I sometimes feel like I’m playing Jeopardy…can you put that expression in the form of a relation, Alex?


I thought something like [(= (get $1 :id) ?v)] might work but it can no longer resolve $1.


@bkamphaus: thanks, that cleared it up a bit. We are doing sync. transactions, but only for small amounts of data. This was for a migration, so it would make sense to do it async. Thanks!


> hashmaps as inputs where the logic variable was a key

Ben Kamphaus20:04:28

@actsasgeek: I think I’m gonna need you to step back to describe the use case and maybe see a full query example. simple_smile


Is there anything built into Datomic to allow case-insensitive substring matches on string attributes?


Like testing "foo" against a :user/email of "" and "[email protected]".


@bkamphaus: Thanks. I think fulltext might actually be what I'm looking for, still figuring this out.

Ben Kamphaus21:04:47

fulltext makes sense if what you’re actually trying to match/search is compatible with Lucene’s defaults simple_smile Also worth noting that it’s the only aspect of Datomic that’s essentially eventually consistent (fulltext index updates in the background, not always guaranteed to reflect most recent transactions).


@bkamphaus: Oh, so :db/fulltext needs to be true on an attribute for it to even work?

Ben Kamphaus21:04:33

Not trying to discourse use of fulltext, but I think it is worth commenting on. For limited text match/search use it’s fine. For anything less trivial it suggests keeping text data you want to search that way outside of Datomic and pointing to it from there.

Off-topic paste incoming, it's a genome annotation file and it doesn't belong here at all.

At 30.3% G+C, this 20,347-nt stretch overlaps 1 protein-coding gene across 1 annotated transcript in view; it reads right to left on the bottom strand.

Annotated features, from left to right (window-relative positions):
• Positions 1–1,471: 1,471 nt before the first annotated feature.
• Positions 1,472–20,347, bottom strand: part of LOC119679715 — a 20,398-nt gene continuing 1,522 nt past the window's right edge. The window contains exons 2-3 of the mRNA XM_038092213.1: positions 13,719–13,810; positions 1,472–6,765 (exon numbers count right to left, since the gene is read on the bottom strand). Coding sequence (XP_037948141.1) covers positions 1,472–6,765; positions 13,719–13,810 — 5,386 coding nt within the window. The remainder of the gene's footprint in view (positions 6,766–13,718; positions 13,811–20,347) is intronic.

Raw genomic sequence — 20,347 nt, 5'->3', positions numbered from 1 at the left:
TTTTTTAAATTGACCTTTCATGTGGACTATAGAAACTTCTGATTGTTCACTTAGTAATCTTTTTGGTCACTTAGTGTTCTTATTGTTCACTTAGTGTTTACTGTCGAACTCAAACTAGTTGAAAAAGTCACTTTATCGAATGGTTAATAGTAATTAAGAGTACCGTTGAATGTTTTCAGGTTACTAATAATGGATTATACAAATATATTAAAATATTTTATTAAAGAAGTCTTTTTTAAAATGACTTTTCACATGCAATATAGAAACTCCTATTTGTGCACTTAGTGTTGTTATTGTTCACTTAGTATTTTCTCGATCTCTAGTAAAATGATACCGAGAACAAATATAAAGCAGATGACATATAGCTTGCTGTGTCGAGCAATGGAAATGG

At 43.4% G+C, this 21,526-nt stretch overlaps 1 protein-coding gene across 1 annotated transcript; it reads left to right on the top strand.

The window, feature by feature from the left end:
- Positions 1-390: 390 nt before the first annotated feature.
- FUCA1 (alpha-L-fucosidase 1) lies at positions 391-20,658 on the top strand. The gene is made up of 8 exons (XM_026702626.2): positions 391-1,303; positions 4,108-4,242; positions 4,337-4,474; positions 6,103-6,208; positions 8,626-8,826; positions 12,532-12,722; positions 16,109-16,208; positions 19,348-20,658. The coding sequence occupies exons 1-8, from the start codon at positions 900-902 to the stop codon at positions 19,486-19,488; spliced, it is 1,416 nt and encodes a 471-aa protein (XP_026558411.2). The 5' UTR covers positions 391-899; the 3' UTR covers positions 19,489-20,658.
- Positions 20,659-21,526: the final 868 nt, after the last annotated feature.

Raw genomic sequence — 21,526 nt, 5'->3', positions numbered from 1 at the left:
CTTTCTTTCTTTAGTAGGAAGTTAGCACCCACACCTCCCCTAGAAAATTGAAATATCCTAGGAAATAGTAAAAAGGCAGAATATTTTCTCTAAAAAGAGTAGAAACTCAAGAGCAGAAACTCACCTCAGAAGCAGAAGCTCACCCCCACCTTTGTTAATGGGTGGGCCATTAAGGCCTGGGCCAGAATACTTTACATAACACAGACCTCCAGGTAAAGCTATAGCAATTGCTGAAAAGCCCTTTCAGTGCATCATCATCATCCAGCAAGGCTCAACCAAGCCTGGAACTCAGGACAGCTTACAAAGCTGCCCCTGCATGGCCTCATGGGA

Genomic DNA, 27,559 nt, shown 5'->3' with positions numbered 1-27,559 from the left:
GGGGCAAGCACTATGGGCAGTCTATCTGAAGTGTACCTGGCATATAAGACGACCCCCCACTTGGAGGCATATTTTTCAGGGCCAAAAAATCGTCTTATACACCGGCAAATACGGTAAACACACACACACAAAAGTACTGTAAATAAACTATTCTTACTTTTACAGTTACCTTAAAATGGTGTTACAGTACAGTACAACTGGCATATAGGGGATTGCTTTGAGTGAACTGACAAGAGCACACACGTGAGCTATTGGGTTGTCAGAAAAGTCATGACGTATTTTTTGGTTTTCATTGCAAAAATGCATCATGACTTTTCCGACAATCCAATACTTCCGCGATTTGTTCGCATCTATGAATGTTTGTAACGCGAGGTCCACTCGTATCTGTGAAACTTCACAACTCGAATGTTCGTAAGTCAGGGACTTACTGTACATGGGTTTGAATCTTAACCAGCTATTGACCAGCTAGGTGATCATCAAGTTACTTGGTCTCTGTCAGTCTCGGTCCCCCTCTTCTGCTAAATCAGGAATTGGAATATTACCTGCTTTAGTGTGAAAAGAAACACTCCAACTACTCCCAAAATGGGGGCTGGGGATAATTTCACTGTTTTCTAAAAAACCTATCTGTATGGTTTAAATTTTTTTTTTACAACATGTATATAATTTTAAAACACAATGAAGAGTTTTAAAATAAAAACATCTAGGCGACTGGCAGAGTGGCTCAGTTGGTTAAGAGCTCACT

That would explain why my query is turning up nothing.


@bkamphaus: From a high level, what technique would you recommend to search for users whose :user/name or :user/email or (comp :account/name :user/account) match a given substring case-insensitively?


@bkamphaus: I only provide those examples to demonstrate the scope of the kind of query I'm trying to make, i.e. that the thing I'm searching for (via case-insensitive substring) may not all be on the same attribute or even entity.


I have a solution in mind, but I'd like to know how you'd personally go about this, at a high-level.

Ben Kamphaus21:04:48

I would probably start with something like re-matches in an or clause. I would reserve fulltext for cases where I had something like posts or tweets or short descriptions of something (i.e. paragraph or a few sentences) I needed to search.